Yet even if we say, for the sake of argument, that a President Biden could be a net force for unity, we’re left with the same problem: It’s not enough. The president can’t heal our country’s division. The Trump administration is at least as much a symptom as a cause of the illness in our politics, and that illness won’t go away with Trump’s departure, whether next year or in 2025. Clean away the gravel, but the knee is still skinned.

Our illness is a result both of culture and institutions of governance. The cultural etiology is what my colleague Matthew Walther has dubbed “middle-finger voting,” politics for the sake of “seeing one’s real or perceived enemies discomfited.” The point is not governance, but power for its own sake; not adherence to principles but punishing those we deem a threat to us and ours.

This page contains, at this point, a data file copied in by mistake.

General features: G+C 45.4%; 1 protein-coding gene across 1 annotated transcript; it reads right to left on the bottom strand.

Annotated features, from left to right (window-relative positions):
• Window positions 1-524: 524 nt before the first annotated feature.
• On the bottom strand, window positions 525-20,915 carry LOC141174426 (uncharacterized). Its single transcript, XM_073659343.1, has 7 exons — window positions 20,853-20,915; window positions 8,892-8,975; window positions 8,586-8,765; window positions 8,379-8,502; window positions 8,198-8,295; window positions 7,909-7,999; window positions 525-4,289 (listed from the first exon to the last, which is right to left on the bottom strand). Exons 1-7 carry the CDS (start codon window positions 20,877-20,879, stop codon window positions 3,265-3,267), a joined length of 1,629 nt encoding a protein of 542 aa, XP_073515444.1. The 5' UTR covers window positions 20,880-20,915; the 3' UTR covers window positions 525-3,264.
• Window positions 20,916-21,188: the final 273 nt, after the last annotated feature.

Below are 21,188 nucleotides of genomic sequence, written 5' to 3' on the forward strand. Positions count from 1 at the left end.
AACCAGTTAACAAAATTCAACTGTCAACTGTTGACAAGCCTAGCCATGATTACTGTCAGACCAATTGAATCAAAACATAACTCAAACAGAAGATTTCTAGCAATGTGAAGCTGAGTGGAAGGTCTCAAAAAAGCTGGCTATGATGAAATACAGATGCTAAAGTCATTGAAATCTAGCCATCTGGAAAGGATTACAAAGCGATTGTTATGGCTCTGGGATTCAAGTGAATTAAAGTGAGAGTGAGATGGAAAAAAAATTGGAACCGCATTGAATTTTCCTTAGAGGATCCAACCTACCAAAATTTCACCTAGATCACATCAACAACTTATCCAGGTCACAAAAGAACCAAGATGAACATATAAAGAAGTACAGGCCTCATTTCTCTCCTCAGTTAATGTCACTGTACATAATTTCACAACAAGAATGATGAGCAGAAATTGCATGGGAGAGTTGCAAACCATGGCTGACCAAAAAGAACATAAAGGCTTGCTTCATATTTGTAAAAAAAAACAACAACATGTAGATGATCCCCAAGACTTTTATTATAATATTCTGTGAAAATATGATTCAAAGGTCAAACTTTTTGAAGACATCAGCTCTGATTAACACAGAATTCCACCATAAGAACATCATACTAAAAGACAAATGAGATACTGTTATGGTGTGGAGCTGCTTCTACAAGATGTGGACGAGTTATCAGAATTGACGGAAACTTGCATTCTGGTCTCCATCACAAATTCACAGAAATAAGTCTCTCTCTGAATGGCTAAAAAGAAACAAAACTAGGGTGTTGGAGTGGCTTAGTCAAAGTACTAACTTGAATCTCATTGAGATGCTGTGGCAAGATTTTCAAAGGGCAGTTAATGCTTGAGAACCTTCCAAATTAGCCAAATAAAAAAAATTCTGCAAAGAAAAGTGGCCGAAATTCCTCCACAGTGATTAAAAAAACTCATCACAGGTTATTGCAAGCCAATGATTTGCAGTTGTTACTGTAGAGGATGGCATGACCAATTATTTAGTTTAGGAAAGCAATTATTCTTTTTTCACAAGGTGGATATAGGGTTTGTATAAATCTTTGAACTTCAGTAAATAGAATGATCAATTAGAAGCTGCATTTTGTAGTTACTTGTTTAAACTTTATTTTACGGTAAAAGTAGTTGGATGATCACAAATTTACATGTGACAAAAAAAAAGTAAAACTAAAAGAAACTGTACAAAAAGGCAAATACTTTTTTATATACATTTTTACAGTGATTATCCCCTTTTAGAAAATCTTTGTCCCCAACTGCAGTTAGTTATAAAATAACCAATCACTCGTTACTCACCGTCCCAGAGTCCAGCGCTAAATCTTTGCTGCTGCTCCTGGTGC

This mindset is not universal among Americans, and most of those who call their partisan opponents “downright evil” likely have friends and family whom they love across party lines. But in the turn from those specific relationships to national politics, a fever sets in. “[W]hat defines Republicans and Democrats isn’t programs or beliefs or ideology,” writes J.D. Tucille at Reason; “it’s achieving power and destroying the enemy in the process.” When “platforms and ideas don’t really matter,” he adds, “there’s no room for finding common ground or cutting deals” on policy, because uncompromising control is the very point.